Party Walls

Self build and the Party Wall Act.
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Self Building & the Party Wall etc. Act 1996

You may ask why The Party Wall etc. Act 1996 is relevant to self-builders as by their nature new buildings do not share a wall with anyone else. Well, study the name of the Act carefully and you will notice the 'etc.'. It's in there because the Act does not just apply to party walls but also to excavations adjacent to them. And 'adjacent' means within either 3 or 6 metres depending upon the type of foundations used.

The 3 metre rule is straightforward; if you intend to excavate within 3 metres of your neighbour's building and to a depth lower than the bottom of their foundations the work will fall within the scope of the Act. As the depth of strip foundations have increased over time it is likely that the foundations of a new property will be deeper than those of an older neighbouring building.

The 6 metre rule is more complex and is more likely to apply if you are using piled foundations. If any part of your planned excavation intersects with a plane drawn downwards at an angle of 45 degrees from the bottom of the adjoining building's foundations, taken at a line level with the face of their external wall then the work will be covered by the Act and you will be required to serve notice.

The notice period for adjacent excavations is 1 month although this can be shortened with the written permission of the Adjoining Owner. There is no prescribed format for the notice but it should contain the following information:

  • Name and address of the building owner
  • Nature and particulars of the proposed work
  • Date on which the work will begin

The notice must also be accompanied by plans and sections showing the proposed excavation and a block plan showing the location of the new building or structure.

On receiving your notice the Adjoining Owner has 3 options:

  • To consent to the work - no Party Wall Agreement will then be required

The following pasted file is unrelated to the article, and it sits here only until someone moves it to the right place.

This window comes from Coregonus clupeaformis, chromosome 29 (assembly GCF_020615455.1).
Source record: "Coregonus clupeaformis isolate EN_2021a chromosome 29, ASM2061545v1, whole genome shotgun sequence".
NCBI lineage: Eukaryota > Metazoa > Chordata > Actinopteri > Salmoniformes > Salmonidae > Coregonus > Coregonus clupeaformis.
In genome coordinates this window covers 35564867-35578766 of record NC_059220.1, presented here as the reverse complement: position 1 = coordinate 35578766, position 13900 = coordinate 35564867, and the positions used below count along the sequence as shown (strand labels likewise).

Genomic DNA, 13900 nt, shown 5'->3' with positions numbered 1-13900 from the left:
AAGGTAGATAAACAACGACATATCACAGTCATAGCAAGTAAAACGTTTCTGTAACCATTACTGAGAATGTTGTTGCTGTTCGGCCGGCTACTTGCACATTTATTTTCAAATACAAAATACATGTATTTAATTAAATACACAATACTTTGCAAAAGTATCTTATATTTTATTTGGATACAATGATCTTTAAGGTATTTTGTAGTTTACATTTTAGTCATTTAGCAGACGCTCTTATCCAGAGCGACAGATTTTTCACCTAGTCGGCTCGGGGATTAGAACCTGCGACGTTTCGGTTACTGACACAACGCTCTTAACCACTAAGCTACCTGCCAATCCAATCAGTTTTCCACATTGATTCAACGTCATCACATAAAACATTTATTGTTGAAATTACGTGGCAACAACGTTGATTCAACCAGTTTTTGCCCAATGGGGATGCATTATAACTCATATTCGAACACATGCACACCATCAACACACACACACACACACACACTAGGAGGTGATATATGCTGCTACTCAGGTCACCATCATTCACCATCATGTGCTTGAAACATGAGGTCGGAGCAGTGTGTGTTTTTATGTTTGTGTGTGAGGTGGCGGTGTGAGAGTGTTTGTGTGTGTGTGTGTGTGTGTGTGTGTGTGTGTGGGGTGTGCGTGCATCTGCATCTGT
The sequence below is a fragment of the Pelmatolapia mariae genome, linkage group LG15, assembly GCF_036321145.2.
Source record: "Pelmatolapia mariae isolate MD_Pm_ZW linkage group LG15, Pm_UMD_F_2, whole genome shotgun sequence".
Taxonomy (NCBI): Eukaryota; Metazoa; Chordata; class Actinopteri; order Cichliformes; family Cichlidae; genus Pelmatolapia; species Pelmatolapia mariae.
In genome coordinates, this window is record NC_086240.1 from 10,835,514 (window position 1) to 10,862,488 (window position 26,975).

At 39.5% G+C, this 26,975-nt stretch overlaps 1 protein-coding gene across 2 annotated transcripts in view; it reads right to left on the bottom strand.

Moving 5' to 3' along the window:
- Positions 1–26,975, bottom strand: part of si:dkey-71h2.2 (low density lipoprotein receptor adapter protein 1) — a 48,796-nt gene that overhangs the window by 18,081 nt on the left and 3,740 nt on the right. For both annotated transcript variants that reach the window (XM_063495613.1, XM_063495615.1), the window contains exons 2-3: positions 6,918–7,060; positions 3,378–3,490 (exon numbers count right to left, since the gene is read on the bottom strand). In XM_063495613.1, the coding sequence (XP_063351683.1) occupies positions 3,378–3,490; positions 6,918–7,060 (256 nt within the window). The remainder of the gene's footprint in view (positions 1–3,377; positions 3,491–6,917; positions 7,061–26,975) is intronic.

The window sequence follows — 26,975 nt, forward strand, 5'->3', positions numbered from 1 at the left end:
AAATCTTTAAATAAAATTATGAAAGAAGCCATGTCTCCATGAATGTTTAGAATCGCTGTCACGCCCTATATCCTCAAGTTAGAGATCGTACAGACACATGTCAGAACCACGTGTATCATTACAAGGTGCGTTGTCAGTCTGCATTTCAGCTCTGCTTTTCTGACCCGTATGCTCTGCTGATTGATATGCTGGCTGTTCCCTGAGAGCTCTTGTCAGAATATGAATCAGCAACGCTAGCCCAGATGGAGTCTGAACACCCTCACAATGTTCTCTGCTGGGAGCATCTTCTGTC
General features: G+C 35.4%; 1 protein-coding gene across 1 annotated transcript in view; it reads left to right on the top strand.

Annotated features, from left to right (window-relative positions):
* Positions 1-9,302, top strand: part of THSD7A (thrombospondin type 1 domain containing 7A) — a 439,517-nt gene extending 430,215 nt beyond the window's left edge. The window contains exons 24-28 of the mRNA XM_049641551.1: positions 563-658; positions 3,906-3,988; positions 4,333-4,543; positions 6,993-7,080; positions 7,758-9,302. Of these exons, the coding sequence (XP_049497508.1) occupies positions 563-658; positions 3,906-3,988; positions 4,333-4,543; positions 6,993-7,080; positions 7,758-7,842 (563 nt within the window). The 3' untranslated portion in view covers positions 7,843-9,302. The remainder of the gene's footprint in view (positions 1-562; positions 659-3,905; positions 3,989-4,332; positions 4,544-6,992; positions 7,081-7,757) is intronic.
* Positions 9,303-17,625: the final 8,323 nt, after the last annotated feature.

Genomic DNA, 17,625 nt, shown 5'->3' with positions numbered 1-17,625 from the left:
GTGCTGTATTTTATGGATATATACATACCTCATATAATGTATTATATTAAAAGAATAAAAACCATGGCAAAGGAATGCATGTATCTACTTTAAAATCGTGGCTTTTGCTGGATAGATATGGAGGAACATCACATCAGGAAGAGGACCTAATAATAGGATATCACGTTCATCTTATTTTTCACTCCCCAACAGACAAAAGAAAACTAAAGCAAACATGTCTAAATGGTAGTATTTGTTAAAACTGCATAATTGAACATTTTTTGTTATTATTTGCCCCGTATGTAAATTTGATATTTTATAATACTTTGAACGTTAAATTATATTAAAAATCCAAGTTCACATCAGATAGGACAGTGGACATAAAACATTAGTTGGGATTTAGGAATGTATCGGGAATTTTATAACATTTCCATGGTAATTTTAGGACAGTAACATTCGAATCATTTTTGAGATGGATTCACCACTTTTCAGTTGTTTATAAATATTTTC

• To dissent and concur in your choice of surveyor as 'Agreed'
  • To dissent and appoint their own choice of surveyor

Do not assume that just because you haven't had a reply from the adjoining owner by the end of the 1 month notice period you are free to continue without an award as the opposite is in fact true. No reply within 14 days means that they are deemed to have dissented under the Act and must appoint a surveyor. The Act appreciates that it is not easy to make an Adjoining Owner who has ignored your notice appoint a surveyor and makes provision for that scenario.

Following the Adjoining Owner's deemed dissent you, or your surveyor, must write to them stating that unless they appoint a surveyor within 10 days you will make that appointment on their behalf. If the adjoining owner remains silent then you should proceed to make that appointment exercising all the care and attention that you would have had you been the Adjoining Owner yourself. As mentioned above the Act allows for the parties to appoint a single 'Agreed' surveyor although if the building owner has to appoint for both sides that option is excluded.

Once the surveyors are in place they will prepare the Party Wall Agreement (known as an Award). The agreement is a legal document which sets out the rights and obligations of both owners. In addition it will contain a schedule of condition of the adjoining property to ensure that any existing defects are recorded and cannot be wrongly attributed to the building work.

There is a 14 day appeal period following publication of the award although by that stage the Building Owner is keen to get started and usually commences work immediately.

Article by Justin Burns of Peter Barry Party Wall Surveyors

Postscript -some this article was first written, Justin Burns has set up a blog, where he answers common questions on the subject of Party Walls -you can find it at www.partywalladvice.com . There is also a useful Party Wall Notice Generator at www.mypropertyguide.co.uk/partywall/notice/generator.

Party Walls -further information:

  • Boundary Problems -find out more about property boundaries in order either to resolve a dispute with the neighbours or, better still, to prevent a situation escalating into a costly and time-consuming dispute.
  • Faculty of Party Wall Surveyors -non for profit organisation dealing with party wall matters -they can provide a list of accredited surveyors in your area, as well as useful background information and frther reading.
  • Party Wall Act -the Party Wall Act in full from HSMO
  • Party Wall Guidance -from the Royal Institute of Chartered Surveyors.
  • Peter Barry -Party Wall Surveyors in London.
 

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